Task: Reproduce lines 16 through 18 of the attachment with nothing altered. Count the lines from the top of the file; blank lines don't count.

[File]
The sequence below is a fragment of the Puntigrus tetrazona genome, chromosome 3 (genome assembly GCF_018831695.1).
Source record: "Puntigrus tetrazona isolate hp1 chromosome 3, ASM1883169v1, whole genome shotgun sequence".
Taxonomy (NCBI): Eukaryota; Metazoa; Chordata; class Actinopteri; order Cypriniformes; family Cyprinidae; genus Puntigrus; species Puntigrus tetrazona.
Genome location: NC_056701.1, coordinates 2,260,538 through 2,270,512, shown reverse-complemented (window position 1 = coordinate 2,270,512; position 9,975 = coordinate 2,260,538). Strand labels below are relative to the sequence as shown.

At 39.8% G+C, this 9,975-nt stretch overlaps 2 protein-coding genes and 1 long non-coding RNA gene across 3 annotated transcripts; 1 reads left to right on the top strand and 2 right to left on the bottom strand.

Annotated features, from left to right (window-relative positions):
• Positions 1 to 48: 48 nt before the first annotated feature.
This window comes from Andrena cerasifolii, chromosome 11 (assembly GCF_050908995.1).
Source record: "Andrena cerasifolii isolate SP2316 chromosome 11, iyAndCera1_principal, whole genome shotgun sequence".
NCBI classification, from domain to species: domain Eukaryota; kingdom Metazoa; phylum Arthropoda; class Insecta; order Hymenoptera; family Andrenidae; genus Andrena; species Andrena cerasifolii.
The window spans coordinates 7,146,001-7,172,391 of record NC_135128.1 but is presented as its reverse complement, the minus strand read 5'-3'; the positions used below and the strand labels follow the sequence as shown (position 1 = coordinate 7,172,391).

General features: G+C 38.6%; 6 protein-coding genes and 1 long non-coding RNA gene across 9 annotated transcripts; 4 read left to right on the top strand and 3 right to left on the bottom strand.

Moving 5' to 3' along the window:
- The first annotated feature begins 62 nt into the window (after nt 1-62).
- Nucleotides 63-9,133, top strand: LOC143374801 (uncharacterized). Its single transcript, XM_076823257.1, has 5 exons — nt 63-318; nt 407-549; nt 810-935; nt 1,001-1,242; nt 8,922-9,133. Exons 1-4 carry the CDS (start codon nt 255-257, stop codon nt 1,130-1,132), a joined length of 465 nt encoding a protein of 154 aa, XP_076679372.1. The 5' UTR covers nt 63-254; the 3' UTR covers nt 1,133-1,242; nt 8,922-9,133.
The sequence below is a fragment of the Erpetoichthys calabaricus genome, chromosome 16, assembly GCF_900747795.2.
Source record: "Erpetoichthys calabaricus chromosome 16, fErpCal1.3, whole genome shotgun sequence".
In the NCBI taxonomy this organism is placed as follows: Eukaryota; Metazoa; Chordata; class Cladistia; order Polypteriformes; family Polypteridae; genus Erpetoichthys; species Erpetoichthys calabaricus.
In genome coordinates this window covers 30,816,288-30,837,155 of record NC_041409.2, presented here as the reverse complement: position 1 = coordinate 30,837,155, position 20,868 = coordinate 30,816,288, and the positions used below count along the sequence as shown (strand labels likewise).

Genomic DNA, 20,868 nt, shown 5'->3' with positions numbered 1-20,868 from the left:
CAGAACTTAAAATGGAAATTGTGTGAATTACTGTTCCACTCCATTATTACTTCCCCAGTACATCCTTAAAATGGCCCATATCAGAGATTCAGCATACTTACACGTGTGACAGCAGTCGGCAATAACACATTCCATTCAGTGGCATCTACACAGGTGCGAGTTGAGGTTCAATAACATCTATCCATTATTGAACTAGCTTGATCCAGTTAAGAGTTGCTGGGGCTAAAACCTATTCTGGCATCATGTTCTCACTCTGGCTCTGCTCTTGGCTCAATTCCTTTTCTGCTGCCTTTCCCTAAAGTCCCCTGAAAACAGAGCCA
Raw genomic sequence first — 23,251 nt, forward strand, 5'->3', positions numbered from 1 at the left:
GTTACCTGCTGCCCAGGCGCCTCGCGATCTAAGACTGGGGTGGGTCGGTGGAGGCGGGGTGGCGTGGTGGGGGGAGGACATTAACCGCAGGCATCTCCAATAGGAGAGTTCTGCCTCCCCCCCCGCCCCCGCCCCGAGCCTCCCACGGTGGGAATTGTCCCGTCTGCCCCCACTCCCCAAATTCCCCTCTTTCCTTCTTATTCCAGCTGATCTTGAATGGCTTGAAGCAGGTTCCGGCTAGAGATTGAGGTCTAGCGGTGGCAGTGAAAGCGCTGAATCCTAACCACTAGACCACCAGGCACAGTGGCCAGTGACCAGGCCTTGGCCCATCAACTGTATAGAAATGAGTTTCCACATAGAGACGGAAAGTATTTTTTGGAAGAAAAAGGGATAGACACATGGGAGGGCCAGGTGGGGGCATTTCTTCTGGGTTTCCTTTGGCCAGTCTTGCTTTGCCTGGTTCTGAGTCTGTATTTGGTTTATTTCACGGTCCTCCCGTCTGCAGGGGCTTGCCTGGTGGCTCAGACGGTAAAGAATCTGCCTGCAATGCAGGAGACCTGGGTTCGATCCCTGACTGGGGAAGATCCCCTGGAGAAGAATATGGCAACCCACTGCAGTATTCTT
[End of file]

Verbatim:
The sequence below is a fragment of the Erpetoichthys calabaricus genome, chromosome 16, assembly GCF_900747795.2.
Source record: "Erpetoichthys calabaricus chromosome 16, fErpCal1.3, whole genome shotgun sequence".
In the NCBI taxonomy this organism is placed as follows: Eukaryota; Metazoa; Chordata; class Cladistia; order Polypteriformes; family Polypteridae; genus Erpetoichthys; species Erpetoichthys calabaricus.